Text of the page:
By Andy Frisk
April 18, 2010 - 20:29
During the siege of Asgard, The Sentinel demolishes the entire city leaving heroes, villains, and innocent bystanders trapped between the rubble and each other. A family of locals (Asgard was floating over Broxton, Oklahoma) who were trying to snap some pictures of the mayhem in order to sale them for much needed cash gets trapped in the debris. When the frantic father of the family comes across the two Captain Americas, and begs them for help with finding his wife and kids, which end up at the mercy of a nasty super villain, Bucky and Steve fall back into a natural fighting team routine, allowing Bucky the chance to muse if he really should wield the shield.
Bucky’s been filling in for Steve for quite a while now. Steve asked him to be Captain America (at least for now) and to “carry a burden he (Steve) can’t shoulder right now.” Bucky still has doubts though since Steve “never bothered to ask the big question…Should I be Captain America?” So, I’ll ask a question. Should Bucky even be asking himself if Steve should have asked this question? After all Steve asked Bucky to continue being Captain America…shouldn’t that be enough?
I’m a “Bucky Cap” fan. I think having Bucky Barnes carry the burden of being Captain America in an ever changing world of superhero allegiances and politics makes perfect sense and is much more interesting than resurrecting Steve Rogers and putting him back on the job. One gets the feeling that the big shots at Marvel Comics don’t feel this way though because now that Steve’s back from the dead, we’re getting stories like Siege: Captain America where we have to put up with Bucky’s moping and self doubting. If this is what we are in store for until Steve inevitably takes back over, then let’s get it over with. Go ahead and come up with some new identity for Bucky and have him give back the shield, etc. etc. Yeah, this Siege one shot tie in ends up with a newly reassured Bucky dashing off to save the day with Steve, but you know it can’t be for much longer that Bucky remains Captain America.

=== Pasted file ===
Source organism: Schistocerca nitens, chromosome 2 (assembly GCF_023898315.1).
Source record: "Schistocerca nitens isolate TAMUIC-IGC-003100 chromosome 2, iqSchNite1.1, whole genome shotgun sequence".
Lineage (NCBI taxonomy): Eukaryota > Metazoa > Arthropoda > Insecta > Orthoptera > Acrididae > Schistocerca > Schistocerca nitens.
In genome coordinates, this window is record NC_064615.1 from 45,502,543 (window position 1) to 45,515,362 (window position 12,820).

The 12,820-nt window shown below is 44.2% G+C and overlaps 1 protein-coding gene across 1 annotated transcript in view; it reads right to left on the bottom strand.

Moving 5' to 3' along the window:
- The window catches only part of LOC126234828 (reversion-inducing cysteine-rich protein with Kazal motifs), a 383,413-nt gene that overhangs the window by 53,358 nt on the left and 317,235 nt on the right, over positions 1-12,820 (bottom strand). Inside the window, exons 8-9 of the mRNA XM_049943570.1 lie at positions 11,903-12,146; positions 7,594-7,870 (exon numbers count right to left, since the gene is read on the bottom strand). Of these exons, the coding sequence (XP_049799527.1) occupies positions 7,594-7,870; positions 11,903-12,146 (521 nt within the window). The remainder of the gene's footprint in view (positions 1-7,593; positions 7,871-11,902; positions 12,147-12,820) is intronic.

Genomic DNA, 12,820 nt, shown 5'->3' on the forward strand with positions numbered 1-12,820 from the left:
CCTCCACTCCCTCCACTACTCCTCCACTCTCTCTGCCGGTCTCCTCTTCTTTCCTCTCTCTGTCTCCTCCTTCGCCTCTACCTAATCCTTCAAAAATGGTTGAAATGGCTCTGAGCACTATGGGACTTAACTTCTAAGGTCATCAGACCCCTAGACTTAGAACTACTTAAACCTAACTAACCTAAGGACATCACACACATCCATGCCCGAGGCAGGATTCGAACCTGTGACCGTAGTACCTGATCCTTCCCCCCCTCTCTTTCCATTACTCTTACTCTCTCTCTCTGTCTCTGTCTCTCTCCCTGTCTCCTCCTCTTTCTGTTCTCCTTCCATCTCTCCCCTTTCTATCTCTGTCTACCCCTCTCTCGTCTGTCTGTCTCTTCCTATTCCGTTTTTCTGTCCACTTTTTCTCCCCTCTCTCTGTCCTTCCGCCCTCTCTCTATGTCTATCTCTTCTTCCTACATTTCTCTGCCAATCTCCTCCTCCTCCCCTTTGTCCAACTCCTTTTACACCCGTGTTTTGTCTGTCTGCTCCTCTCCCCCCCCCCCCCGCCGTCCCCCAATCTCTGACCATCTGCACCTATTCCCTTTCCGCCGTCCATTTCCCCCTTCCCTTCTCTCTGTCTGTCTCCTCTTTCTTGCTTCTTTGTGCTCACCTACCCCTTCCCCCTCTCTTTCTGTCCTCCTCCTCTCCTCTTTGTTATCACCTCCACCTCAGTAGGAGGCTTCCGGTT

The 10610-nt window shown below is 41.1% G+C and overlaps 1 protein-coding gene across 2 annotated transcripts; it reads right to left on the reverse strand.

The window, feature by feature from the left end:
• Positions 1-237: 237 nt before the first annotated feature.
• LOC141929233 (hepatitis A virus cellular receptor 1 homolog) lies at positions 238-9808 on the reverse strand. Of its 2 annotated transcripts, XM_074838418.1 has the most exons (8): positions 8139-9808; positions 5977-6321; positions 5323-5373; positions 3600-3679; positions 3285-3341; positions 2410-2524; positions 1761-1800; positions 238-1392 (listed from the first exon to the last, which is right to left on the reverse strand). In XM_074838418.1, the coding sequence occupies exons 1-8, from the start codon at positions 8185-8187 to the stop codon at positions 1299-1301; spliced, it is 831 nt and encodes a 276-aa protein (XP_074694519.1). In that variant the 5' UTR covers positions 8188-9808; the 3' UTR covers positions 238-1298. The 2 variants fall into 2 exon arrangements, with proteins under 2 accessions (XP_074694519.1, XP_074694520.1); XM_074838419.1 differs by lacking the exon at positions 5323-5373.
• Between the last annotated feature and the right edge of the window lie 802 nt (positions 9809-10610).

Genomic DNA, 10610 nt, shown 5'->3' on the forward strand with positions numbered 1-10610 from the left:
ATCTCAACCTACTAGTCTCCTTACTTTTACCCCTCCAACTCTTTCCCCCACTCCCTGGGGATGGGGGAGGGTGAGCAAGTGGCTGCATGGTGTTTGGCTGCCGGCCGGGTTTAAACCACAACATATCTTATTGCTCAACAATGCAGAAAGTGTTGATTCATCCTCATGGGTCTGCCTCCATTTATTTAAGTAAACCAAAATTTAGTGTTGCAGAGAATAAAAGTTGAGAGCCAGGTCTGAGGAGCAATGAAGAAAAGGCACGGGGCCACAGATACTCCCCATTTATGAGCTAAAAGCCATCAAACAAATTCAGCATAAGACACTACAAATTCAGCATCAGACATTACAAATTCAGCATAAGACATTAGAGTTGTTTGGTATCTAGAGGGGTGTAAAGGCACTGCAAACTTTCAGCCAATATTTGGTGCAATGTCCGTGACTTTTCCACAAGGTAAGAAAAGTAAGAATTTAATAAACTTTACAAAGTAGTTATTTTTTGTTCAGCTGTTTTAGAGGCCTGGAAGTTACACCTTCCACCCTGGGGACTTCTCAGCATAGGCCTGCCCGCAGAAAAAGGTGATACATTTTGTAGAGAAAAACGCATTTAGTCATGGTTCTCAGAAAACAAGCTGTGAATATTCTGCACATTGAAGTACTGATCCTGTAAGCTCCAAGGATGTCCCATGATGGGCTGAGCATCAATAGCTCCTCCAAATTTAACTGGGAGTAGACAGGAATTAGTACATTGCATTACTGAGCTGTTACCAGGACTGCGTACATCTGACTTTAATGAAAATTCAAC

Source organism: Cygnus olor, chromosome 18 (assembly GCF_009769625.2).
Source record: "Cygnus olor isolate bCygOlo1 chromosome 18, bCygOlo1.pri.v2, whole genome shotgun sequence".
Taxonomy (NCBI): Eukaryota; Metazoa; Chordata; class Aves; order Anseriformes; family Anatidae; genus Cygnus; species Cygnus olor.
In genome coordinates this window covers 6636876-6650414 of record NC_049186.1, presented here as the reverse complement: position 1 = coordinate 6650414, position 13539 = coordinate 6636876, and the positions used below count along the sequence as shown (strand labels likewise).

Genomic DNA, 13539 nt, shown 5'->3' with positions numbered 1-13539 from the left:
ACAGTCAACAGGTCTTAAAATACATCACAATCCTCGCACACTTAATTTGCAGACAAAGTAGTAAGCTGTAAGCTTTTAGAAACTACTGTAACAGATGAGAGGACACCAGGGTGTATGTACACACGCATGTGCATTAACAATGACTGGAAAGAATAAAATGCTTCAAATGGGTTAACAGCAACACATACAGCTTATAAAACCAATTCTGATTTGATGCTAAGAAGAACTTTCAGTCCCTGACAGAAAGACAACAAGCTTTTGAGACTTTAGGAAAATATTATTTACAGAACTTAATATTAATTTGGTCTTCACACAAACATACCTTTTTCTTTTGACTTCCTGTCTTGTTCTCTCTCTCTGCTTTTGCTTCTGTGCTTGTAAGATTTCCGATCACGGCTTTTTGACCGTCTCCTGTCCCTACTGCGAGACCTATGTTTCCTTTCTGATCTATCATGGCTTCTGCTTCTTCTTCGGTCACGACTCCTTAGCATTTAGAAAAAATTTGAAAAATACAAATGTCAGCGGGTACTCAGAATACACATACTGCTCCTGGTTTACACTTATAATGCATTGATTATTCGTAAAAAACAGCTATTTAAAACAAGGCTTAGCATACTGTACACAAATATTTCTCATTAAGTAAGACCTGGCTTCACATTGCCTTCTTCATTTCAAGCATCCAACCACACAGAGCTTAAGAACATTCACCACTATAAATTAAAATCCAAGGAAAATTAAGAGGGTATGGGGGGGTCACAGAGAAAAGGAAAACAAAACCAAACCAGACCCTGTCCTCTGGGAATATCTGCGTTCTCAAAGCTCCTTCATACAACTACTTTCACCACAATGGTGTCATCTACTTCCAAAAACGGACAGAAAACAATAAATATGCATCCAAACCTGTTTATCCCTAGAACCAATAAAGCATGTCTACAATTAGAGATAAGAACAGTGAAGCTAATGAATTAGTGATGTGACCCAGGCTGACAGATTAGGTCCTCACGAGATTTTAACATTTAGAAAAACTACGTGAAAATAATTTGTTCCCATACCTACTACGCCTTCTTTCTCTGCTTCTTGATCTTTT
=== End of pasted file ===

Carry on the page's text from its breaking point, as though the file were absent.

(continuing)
The two Caps will eventually revert to original form (or in Bucky’s case hopefully he’ll resort to some original form-as in some new super hero identity), so why dwell on it. It’s been fun with Bucky as Cap, but all good things must one day come to an end. At least for now we’re still treated to Bucky Cap’s cool duds and originality. Siege: Captain America’s artist, Federico Dallocchio does a good job recreating both Bucky Cap and Steve Cap. He’s got the human form and costume detail down pat, and keeps up the tradition of ultra realistic looking Captain America artwork currently running through Bucky Cap’s regular series. Some of his panel continuity and fight choreography is a little off though. For example, there’s a panel where Steve launches his shield at Razor-Fist (this issue’s nasty villain) and in the very next it’s on Bucky’s arm as he slams it into Razor-Fist. It’s not a completely illogical layout, but you get the feeling that you’re missing something between panels. This is a one shot though. We’ve got to move quickly, but a little more attention to action flow might have been worth it.
Overall, Siege: Captain America doesn’t really add anything of importance to the current Captain America storyline or the Bucky/Steve quandary. Honestly, it doesn’t add much to the overall Siege storyline either. It’s not completely a throwaway issue, but if you missed this one, you might as well wait for the inevitable collected trade paperback edition.
Rating: 6 /10